July 1st, 2021 marked a monumental shift in the landscape of modern collegiate athletics as student athletes were given the autonomy to begin monetizing their name, image, and likeness. With a slew of differing state laws and NCAA rules put in place, guidance surrounding the NIL marketplace lacked much-needed clarity.
Now, almost two years later, not much has changed. As universities rush to bolster their athletic departments with staff dedicated to NIL, those with access to the resources necessary to keep up find themselves in an advantageous position, which presents a pressing concern. Is the unguided “wild west” of NIL intensifying existing disparities within collegiate athletics?
NIL: A Level Playing Field for Black Student Athletes?

With the ability to leverage NIL, Power 5 institutions could have a strengthened ability to sign five-star recruits, whereas traditionally underfunded institutions like HBCUs may now encounter an added barrier in attracting and retaining top talent. Unfortunately, this resource gap continues to grow as Power 5 institutions are offering more targeted support to their student athletes through the creation of facilities designated solely for NIL. The University of Alabama’s recent announcement of “The Advantage Center”, a new NIL hub where student athletes can create content and receive educational resources surrounding NIL, as well as the University of Miami’s announcement of a new “Name, Image, and Likeness suite” are two key examples of the resources that student athletes who attend predominantly white institutions (PWIs) have at their disposal.

Because traditionally underfunded institutions are expected to try and keep up in the NIL arms-race, student athletes at HBCUs continue to secure fewer deals than their PWI counterparts, further widening this existing disparity. Recent rankings from Opendorse show that the two most notable HBCU athletic conferences, the Southwestern Athletic Conference (SWAC) and the Mideastern Athletic Conference (MEAC), fall behind many other Division I conferences in both total compensation and number of deals. With the SWAC coming in at 19 out of 25 for total NIL compensation, there’s a clear opportunity for increased support of HBCU student athletes across the NIL marketplace.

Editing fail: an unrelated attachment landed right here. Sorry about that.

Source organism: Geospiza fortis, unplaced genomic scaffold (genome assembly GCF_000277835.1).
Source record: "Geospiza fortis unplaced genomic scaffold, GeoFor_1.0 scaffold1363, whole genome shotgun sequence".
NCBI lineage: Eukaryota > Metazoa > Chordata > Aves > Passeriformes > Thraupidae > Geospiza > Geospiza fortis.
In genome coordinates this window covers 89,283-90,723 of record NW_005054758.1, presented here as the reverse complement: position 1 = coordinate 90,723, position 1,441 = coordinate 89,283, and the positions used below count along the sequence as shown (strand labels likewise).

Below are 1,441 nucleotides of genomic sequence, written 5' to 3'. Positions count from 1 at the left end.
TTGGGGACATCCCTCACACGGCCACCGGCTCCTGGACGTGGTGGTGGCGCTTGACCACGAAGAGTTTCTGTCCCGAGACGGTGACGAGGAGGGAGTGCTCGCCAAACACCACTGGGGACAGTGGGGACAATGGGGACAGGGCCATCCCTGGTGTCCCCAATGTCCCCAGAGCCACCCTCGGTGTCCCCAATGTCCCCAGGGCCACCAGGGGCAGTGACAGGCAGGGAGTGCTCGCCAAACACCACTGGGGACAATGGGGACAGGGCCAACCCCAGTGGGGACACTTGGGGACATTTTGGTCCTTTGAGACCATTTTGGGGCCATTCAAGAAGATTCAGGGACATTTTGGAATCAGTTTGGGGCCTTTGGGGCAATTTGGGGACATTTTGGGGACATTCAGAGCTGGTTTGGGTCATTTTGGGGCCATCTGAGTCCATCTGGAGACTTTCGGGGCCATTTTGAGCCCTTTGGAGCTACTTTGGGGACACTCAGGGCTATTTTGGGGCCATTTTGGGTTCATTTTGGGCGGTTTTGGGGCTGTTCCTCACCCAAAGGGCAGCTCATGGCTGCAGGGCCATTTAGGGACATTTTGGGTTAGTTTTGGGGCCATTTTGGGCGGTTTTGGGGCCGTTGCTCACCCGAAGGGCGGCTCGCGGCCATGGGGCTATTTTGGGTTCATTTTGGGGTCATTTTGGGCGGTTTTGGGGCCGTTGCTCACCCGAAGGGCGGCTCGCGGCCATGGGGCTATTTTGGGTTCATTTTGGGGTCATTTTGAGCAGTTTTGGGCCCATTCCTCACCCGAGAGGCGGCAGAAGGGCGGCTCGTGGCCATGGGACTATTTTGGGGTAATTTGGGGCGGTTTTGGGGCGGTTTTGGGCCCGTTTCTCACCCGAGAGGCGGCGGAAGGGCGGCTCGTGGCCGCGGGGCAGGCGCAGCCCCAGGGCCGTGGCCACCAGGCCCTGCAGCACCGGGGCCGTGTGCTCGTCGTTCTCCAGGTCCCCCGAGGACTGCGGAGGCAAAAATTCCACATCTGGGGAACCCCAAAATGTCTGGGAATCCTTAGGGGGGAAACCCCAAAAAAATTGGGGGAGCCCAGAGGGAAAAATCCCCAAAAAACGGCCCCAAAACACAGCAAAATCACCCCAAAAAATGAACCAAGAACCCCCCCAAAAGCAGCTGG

From the lens of intersectionality, findings follow a similar trend. Of the top 25 highest valued NCAA athletes as tracked by On3 NIL, zero are Black women. As of the writing of this piece, only three Black women crack the top 100, none of whom attend HBCUs.

However, many remain optimistic that NIL provides a pathway for HBCU student athletes, and in turn, their universities, to gain more exposure and close the gap between their PWI counterparts. Many HBCU athletes have continued to land individual deals separate from the many ambassador programs that have emerged in the NIL era. Some notable partnerships include former Jackson State quarterback Shedeur Sanders’s marquee deal with Gatorade, as well as the 70+ deals Norfolk State’s Rayquan Smith, the self-proclaimed “King of NIL”, has signed to-date.

Ultimately much remains to be seen as we continue to follow the longevity of NIL. Despite the obstacles that some Black student athletes face in this space, many have prioritized the use of their earnings to give back to causes they’re passionate about. 

Using NIL Earnings to Give Back

Student athletes across a range of institutions have shifted the often-critical narrative surrounding NIL to refocus attention on how their earnings can be used for charitable action, with many Black student athletes leading the charge. A few notable examples are:

  • University of Wisconsin’s quarterback Nick Evers is an example of this. Formerly a student athlete at the University of Oklahoma, Evers pledged to contribute all earnings from autograph signings and meet-and-greets to the Make-A-Wish Foundation before even stepping foot on the field. Within just three hours of announcing the cause on Twitter, Evers found himself with an overwhelming amount of support for his mission to help make a difference in the world”. 
  • Casey Thompson, quarterback at the University of Nebraska, utilizes Cameo to sell personalized video messages to fans, and donates proceeds to No Kid Hungry, a nonprofit dedicated to ending childhood hunger around the world.
  • Michigan running back, Blake Corum, has used his NIL earnings to start a unique tradition. For the second year in a row, Corum bought and delivered 300 turkeys to families in the Michigan community during the Thanksgiving holiday.
  • University of Iowa brother-duo Keegan and Kris Murray created an athletic clothing line and used the profits to give back to the UI Stead Family Children’s Hospital (pediatric cancer unit), as well as Special Olympics Iowa. 

These examples only scratch the surface of how Black student athletes are embracing the power of NIL. We are helping our brand and collegiate clients adapt to the current landscape while also preparing for the further changes that are sure to come.

Questions about how your organization can get involved? Feel free to reach out to info@NVGT.